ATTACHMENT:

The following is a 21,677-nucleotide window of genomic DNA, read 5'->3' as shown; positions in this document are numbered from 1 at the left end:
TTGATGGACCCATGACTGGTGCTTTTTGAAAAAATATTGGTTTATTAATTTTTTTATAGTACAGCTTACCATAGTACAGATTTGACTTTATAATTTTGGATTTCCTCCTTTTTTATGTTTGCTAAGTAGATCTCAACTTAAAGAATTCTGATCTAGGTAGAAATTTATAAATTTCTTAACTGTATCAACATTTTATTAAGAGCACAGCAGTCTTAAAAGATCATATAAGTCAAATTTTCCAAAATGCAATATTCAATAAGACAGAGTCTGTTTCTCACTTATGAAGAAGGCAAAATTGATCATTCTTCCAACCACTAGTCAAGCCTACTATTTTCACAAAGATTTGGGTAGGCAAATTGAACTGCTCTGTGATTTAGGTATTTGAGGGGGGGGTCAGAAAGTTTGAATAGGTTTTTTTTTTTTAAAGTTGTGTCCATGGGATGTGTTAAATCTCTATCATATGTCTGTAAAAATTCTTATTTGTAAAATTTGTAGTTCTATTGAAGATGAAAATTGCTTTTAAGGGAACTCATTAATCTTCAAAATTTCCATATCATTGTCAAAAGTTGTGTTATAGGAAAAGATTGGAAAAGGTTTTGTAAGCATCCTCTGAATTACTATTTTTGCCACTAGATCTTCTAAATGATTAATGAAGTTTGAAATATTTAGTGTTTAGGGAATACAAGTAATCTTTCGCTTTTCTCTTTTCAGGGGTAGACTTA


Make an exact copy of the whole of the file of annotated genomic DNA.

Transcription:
The following is a 21,677-nucleotide window of genomic DNA, read 5'->3' as shown; positions in this document are numbered from 1 at the left end:
TTGATGGACCCATGACTGGTGCTTTTTGAAAAAATATTGGTTTATTAATTTTTTTATAGTACAGCTTACCATAGTACAGATTTGACTTTATAATTTTGGATTTCCTCCTTTTTTATGTTTGCTAAGTAGATCTCAACTTAAAGAATTCTGATCTAGGTAGAAATTTATAAATTTCTTAACTGTATCAACATTTTATTAAGAGCACAGCAGTCTTAAAAGATCATATAAGTCAAATTTTCCAAAATGCAATATTCAATAAGACAGAGTCTGTTTCTCACTTATGAAGAAGGCAAAATTGATCATTCTTCCAACCACTAGTCAAGCCTACTATTTTCACAAAGATTTGGGTAGGCAAATTGAACTGCTCTGTGATTTAGGTATTTGAGGGGGGGGTCAGAAAGTTTGAATAGGTTTTTTTTTTTTAAAGTTGTGTCCATGGGATGTGTTAAATCTCTATCATATGTCTGTAAAAATTCTTATTTGTAAAATTTGTAGTTCTATTGAAGATGAAAATTGCTTTTAAGGGAACTCATTAATCTTCAAAATTTCCATATCATTGTCAAAAGTTGTGTTATAGGAAAAGATTGGAAAAGGTTTTGTAAGCATCCTCTGAATTACTATTTTTGCCACTAGATCTTCTAAATGATTAATGAAGTTTGAAATATTTAGTGTTTAGGGAATACAAGTAATCTTTCGCTTTTCTCTTTTCAGGGGTAGACTTA